• After this ServerB serves sensitive content which belongs to userX.

Please note I am a developer and not a security expert. That's why I am asking before implementing a security hole.

  • 2
    "sets an also decrypted cookie containing with the username" is that correct? if so, can't I just change that cookie value to log in as any other existing user? – Jay Mar 22 '16 at 13:21
  • 1
    Thx, no, I mean crypted.... going to edit – g.pickardou Mar 22 '16 at 13:22
  • what are you planning on using for the crypto? – Jay Mar 22 '16 at 13:49
  • I do not know yet, must find something what is easily available both in PHP for ServerA and in C# for ServerB – g.pickardou Mar 22 '16 at 13:56
  • @g.pickardou Looks good for me – Sravan Mar 22 '16 at 14:24
1

I'm not sure this should be an answer, but I have too much to type for a comment...

What you are suggesting looks OK to me, with some assumptions:

  • The shared secret is good - no 'test123' etc.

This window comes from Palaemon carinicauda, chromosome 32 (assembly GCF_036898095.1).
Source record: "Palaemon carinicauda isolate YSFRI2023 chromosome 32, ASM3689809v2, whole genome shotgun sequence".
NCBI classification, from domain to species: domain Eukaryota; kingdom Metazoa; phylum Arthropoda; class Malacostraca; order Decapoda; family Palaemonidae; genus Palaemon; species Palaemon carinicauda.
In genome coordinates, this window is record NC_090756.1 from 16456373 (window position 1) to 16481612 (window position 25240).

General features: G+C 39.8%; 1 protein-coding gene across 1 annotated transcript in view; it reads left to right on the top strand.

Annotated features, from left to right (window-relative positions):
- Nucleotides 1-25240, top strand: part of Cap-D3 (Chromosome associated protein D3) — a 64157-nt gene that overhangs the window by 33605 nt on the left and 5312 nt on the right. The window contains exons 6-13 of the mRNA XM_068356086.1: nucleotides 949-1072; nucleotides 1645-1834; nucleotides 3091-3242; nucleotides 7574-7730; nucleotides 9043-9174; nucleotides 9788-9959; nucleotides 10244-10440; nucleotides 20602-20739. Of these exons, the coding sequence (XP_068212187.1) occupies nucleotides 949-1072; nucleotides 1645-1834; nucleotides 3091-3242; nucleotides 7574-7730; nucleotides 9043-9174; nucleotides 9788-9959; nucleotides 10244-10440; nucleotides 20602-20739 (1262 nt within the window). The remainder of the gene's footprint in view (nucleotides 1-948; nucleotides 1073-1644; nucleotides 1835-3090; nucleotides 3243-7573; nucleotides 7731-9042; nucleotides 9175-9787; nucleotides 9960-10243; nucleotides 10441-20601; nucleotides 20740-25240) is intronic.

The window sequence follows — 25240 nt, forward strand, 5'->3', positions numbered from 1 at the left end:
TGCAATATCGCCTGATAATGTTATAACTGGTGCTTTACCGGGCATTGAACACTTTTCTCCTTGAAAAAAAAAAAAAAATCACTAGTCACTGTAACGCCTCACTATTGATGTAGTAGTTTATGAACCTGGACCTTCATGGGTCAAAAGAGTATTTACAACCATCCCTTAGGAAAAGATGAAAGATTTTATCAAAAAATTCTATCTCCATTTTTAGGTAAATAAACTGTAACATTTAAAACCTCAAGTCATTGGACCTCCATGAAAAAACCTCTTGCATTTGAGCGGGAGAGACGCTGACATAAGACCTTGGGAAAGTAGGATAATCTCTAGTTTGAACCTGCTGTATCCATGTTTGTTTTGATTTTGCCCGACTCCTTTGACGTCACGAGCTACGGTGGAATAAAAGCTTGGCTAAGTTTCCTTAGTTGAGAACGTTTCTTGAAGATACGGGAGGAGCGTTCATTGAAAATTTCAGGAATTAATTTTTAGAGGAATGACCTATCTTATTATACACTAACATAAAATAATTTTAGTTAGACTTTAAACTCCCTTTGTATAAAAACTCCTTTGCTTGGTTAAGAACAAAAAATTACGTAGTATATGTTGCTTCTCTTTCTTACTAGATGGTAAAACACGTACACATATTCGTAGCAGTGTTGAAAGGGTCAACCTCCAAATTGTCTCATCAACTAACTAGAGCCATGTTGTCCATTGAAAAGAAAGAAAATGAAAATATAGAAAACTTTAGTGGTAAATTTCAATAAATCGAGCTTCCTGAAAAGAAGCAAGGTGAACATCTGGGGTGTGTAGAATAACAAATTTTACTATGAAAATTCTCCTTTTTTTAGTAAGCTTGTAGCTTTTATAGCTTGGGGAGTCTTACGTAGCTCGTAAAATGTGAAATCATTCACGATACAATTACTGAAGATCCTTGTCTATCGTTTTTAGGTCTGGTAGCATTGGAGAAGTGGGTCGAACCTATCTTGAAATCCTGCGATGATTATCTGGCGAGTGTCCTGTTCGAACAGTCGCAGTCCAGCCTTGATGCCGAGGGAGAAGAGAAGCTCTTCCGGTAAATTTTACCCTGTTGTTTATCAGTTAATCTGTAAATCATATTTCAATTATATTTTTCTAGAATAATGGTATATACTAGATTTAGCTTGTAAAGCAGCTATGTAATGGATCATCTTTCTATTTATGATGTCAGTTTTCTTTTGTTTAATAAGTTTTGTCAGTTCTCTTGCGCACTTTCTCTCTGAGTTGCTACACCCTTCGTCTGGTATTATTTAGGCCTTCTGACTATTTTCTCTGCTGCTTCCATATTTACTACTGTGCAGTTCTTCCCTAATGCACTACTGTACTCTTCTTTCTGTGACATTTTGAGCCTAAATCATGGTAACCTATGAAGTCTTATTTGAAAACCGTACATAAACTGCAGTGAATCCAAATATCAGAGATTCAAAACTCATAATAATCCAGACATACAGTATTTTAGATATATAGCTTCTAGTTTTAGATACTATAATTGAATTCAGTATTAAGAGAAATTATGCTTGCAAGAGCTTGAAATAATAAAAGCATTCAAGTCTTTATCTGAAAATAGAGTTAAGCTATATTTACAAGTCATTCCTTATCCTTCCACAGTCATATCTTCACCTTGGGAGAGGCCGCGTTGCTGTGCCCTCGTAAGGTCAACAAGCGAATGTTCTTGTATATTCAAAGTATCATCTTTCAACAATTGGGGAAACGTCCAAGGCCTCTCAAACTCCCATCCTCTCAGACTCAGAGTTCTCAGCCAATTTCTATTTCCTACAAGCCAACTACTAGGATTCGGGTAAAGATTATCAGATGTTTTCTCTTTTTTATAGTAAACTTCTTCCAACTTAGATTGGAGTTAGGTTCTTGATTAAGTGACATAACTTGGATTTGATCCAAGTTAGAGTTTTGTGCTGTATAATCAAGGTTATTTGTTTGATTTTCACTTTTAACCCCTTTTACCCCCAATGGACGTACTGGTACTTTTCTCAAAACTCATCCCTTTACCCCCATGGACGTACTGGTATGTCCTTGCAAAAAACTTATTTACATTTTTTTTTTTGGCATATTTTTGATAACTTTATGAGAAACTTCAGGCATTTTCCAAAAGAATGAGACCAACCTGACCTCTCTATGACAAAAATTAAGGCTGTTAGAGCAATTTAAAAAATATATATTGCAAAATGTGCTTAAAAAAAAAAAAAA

• The crypto you use is good. No ROT13 ;)
  • The usernames are case-sensitive, sounds obvious but I can imagine registering user abc and gaining access to user aBc's info

As a principal I think it works. The only thing I can think of is if a user is somehow able to register an account on server A that already exists on server B, but I'm sure you've thought of that.

Obviously if you have other security issues (vulns on either of the servers, the usual web attacks etc.) then all bets are off.

  • Thanks for your thoughts. About "...register an account on server A that already exists on server B..." Good point. Adding a "salt" like thing as a prefix may prevent this: so "userX" in ServerA is replicated to "ourothersecret-userX" on ServerB. – g.pickardou Mar 22 '16 at 16:02
  • sounds ok, as long as that mapping is foolproof it should work – Jay Mar 22 '16 at 16:11
1